919 F2d 739 Rose v. Figgie International
919 F.2d 739
Dorothy ROSE, Plaintiff Counter Defendant-Appellant,
FIGGIE INTERNATIONAL, Scott Aviation, a division of Figgie
International, Tyrone Wallace, Defendants Counter
United States Court of Appeals, Sixth Circuit.
Dec. 7, 1990.
NOTICE: Sixth Circuit Rule 24(c) states that citation of unpublished dispositions is disfavored except for establishing res judicata, estoppel, or the law of the case and requires service of copies of cited unpublished dispositions of the Sixth Circuit.
Before BOYCE F. MARTIN, Jr. and NATHANIEL R. JONES, Circuit Judges, and ENGEL, Senior Circuit Judge.
Dorothy Rose seeks to try before a jury her claim against her former employer, Scott Aviation, a division of Figgie International Inc. and her former boss, Tyrone Wallace. We agree with the district court that there is no genuine issue of a material fact to support Rose's sexual harassment claim.
Scott Aviation, a division of Figgie International Inc., operates a manufacturing facility in South Haven, Michigan. Dorothy Rose first became employed at Scott in 1973. Tyrone Wallace became Rose's supervisor in 1978. In 1981, Wallace was promoted to the position of plant manager. This position made him responsible for promotional and wage increase decisions affecting Rose. While being supervised by Wallace, Rose was promoted three times, including promotions to Supervisor of Engineering Liaisons in 1984; Materials Supervisor in 1985; and Productions Manager in 1987. Throughout this period Rose received above average wage increases.
Rose claims that throughout the period she was supervised by Wallace she was subject to sexual harassment. Specifically, Rose alleges that Wallace made continuing sexual comments and propositions to her. Rose also alledges that Wallace touched her from time to time. This conduct culminated in an incident during a 1986 business trip to Lancaster, New York. During a post-dinner conversation, Wallace asked Rose if he could come into her hotel room and she responded that he could not. Rose contends that after this incident, her work conditions and relationship with Wallace deteriorated. However, it appears from the record that Rose did receive annual pay increases and was promoted to Productions Manager after the hotel room incident.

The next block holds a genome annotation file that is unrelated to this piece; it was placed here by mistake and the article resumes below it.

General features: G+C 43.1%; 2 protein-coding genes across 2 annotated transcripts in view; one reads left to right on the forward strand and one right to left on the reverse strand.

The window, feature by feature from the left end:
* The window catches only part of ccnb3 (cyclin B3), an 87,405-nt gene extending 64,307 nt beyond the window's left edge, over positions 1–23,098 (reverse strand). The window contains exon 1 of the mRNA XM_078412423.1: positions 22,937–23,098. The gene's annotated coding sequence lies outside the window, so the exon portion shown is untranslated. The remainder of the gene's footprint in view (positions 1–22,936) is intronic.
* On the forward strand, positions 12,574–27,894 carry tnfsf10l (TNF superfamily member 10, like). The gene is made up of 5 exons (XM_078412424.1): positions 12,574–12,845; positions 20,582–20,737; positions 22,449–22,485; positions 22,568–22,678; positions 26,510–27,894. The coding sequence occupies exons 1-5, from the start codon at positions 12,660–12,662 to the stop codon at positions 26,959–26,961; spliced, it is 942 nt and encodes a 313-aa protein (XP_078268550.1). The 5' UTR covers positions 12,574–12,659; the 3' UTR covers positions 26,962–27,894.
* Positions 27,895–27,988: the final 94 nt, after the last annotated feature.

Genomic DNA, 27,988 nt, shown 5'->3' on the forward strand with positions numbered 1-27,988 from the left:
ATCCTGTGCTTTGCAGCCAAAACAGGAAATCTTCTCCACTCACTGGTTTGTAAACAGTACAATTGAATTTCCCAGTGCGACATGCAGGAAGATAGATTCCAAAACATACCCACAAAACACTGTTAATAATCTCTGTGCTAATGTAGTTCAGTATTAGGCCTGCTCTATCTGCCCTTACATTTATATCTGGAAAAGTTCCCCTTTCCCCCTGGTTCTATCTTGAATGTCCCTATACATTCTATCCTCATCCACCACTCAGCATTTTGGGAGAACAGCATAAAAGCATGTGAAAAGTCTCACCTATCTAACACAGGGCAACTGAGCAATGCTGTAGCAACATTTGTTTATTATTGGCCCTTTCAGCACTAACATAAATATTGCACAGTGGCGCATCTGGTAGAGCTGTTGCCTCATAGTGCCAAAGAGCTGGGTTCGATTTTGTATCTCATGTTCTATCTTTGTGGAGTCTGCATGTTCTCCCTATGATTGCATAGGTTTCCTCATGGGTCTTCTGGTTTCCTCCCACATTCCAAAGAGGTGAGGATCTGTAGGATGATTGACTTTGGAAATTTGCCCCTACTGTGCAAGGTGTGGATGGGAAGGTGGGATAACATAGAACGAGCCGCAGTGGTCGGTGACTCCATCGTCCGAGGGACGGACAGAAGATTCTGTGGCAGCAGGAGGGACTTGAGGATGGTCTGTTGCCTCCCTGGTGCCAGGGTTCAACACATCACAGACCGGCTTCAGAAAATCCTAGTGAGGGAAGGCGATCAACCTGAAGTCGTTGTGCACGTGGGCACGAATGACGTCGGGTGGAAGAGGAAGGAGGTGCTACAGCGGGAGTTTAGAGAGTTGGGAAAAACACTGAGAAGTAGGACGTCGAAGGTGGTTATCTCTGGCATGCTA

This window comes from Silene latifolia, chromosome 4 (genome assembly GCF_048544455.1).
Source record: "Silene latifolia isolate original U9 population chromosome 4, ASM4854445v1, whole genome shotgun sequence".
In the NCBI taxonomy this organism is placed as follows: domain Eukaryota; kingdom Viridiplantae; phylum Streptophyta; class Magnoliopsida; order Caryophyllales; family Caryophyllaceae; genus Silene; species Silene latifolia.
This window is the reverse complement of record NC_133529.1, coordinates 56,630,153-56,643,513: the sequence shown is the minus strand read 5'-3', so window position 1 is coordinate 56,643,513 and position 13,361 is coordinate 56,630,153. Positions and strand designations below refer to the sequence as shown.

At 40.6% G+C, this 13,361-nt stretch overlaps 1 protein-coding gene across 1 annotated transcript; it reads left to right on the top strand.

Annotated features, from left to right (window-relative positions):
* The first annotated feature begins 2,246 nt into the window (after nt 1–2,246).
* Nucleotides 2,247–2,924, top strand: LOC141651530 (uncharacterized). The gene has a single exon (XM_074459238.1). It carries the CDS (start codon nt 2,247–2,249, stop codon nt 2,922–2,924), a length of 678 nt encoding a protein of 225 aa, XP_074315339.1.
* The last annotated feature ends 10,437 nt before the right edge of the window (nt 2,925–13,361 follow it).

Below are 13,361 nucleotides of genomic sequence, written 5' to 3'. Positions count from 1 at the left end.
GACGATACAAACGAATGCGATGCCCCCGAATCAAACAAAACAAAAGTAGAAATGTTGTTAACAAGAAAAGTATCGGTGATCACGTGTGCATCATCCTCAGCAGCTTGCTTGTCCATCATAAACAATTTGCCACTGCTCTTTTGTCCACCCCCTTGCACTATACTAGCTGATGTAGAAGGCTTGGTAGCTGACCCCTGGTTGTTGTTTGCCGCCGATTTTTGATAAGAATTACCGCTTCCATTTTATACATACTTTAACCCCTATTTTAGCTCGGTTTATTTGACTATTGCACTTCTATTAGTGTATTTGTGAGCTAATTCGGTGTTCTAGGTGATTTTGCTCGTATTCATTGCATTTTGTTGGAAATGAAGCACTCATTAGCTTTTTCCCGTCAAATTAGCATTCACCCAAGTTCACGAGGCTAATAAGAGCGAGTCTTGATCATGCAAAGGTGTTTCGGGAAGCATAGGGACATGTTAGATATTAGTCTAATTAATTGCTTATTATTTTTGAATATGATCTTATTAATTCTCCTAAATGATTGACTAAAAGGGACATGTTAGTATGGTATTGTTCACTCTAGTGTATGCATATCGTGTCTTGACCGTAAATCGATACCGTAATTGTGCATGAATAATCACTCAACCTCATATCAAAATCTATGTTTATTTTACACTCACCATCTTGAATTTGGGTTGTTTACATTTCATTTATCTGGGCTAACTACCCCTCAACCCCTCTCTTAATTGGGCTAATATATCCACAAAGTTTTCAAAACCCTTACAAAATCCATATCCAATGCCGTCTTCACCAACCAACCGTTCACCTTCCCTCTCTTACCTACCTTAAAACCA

In November, 1987, Rose was promoted by Wallace to the position of Productions Manager. On February 5, 1988, Rose asked to be returned to her previous position as the Materials Supervisor. This request was predicated on Rose's dissatisfaction with her pay rate at the new position. Rose was permitted to return to her previous position as the Materials Supervisor. In her deposition, Rose indicated that Wallace did not make any sexual advances or remarks towards her after she was promoted out of the Materials Supervisor position in November, 1987. On September 26, 1988, Rose resigned from her position at Scott.
Thereafter, Rose filed this action alleging violations of 42 U.S.C. Sec. 1981 and Sec. 1983, sex discrimination under Title VII, 42 U.S.C. Sec. 2000 et seq. She also alleged a number of a number of pendent state law claims. Rose later voluntarily dismissed her Sec. 1981 claim. The district court determined that the defendants were entitled to summary judgment on the two remaining federal claims. The district court also dismissed the pendent state claims because there were no remaining federal claims to confer jurisdiction upon the court. Rose now appeals the decision of the district court granting the defendants' motion for summary judgment.
This Court applies a de novo standard of review when reviewing a grant of summary judgment. EEOC v. University of Detroit, 904 F.2d 331, 334 (6th Cir.1990). A motion for summary judgment should be granted only if, based upon the record as a whole and viewing the evidence in the light most favorable to the nonmoving party, there is no genuine issue as to any material fact. Kochins v. Linden-Alimak, Inc., 799 F.2d 1128, 1130 (6th Cir.1986). "[T]his standard provides that the mere existence of some alleged factual dispute between the parties will not defeat an otherwise properly supported motion for summary judgment; the requirement is that there be no genuine issue of material fact." Anderson v. Liberty Lobby, Inc., 477 U.S. 242, 247-248 (1986) (emphasis in original). Once the moving party has presented evidence sufficient to support a motion for summary judgment, the nonmoving party is not entitled to trial merely on the basis of allegations; significant probative evidence must be presented to support the complaint. Id. at 348-249; Celotex Corp. v. Catrett, 476 U.S. 317, 324 (1986); Gregg v. Allen-Bradley Co., 801 F.2d 859, 861 (6th Cir.1986).